- FWC Announces 2013 Python Challenge
- New Florida Deer Tag To Kick Off Funding for Grassroots Projects
- Florida Varmint Hunting
- Successfully Hunting Public Land in Florida
- Florida Duck Hunting
- A Glimpse into the Covert World of FWC investigations
- Hog Hunting in Florida
- Exploring Big Cypress
- Anti-Access Big Cypress Lawsuit Filed
- Bowhunting in Florida: It’s a Rush!
The Florida Fish and Wildlife Conservation Commission (FWC), at its meeting Feb. 4 in Jacksonville, increased hunting opportunities, beginning with the next hunting season (2015-2016).
It established a new public hunting area in northwest Florida called Escribano Point Wildlife Management Area. The 4,017-acre WMA tract in Santa Rosa County will offer archery, general gun, muzzleloading gun and spring turkey hunts by quota permit, and a walk-in small-game hunting season.
As we exited the bustling Turnpike on a sunny March Friday afternoon after a six-hour drive south from Tallahassee, we noticed the weekend traffic picking up, boats being trailered to the water, tops down on convertibles and Jeeps—spring had arrived in the Sunshine State. Winding back on a county road to a series of dirt roads in western Martin County, my husband Tony and I made our way to a gate where cattle skulls welcomed us from each side of tall fence posts made of railroad ties.
Great-eating wild hogs are never out of season if you know where to go. Wild hogs, also called wild boars or feral pigs, aren’t native to Florida. They either were introduced by colonists or may even have been brought over by the Spanish explorer Hernando DeSoto as early as 1539. Either way, they have adapted and prospered in Florida’s mild climate and are plentiful throughout the state, found in all 67 counties.
Mention varmint hunting to the seasoned outdoors person and the talk will turn to prairie dogs, coyotes in the snow, and other critters of the mountains and prairies. Even many seasoned varmint hunters don’t realize that Florida, too, can be a good place for this style of hunting.
The 2014 legislative session transferred the “Deer Tag”, formerly known as the Sportsman’s National Land Trust, to the Foundation. In transferring the administration of this tag to the Foundation, the legislative intent is to focus funding efforts on the Florida Fish and Wildlife Conservation Commission (FWC). The FWC will not be the exclusive beneficiary of tag funds. A portion of the funds will be available to all eligible applicants.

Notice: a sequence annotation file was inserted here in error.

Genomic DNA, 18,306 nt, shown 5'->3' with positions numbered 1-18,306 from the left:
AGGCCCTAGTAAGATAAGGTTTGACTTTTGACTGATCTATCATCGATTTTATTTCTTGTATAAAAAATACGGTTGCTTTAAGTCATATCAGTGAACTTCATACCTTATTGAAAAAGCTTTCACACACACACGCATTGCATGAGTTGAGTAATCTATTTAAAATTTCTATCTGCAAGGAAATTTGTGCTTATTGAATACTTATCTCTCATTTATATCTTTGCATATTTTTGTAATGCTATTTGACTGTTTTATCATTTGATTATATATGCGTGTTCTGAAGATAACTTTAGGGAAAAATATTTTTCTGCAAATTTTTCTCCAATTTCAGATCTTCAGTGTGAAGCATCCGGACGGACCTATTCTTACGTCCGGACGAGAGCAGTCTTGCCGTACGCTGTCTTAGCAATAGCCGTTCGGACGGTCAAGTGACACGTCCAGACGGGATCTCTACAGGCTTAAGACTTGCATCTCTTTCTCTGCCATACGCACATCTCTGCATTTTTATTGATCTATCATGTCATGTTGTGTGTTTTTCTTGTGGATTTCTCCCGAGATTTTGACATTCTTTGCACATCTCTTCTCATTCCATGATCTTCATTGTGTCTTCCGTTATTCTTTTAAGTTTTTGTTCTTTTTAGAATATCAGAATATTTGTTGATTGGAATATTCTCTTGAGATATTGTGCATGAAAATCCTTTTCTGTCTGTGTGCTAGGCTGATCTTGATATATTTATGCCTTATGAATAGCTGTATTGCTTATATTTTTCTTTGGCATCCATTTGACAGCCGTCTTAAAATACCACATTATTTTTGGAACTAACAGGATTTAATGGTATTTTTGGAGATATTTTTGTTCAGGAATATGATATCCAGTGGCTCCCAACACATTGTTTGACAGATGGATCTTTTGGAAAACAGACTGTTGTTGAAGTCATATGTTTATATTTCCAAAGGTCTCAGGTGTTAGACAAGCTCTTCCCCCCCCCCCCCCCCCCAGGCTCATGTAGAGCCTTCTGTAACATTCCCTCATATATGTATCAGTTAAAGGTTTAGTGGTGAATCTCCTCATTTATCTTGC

I knew I was in trouble when I opened my eyes and felt well-rested. No one goes on a serious duck hunt well-rested, do they? As a fabulous sunrise unfolded I felt foolish for nearly calling off the hunt just because there had not been time enough to deploy decoys.
From the duck blind to the redfish flats for an extra dose of cold season action. Ask most sportsmen about the action on Tampa Bay and they’ll say it’s a “blast.” Practically speaking, that colloquialism usually starts with a “cast” to snook, redfish, trout and the like.
It’s peak season to begin finding a backwoods getaway to call your own. Here’s how to do it. The exchange between the landowner and the hunter can be difficult to navigate. Finding a lease, evaluating the property and negotiating terms all have their challenges. But finding a good lease is possible.
In the September 2013 issue of Florida Sportsman magazine, feature writer Carolee Anita Boyles discusses the most popular breeds for use while duck hunting in the field and marsh of Florida. Below, these breeds are listed along with their associated clubs.
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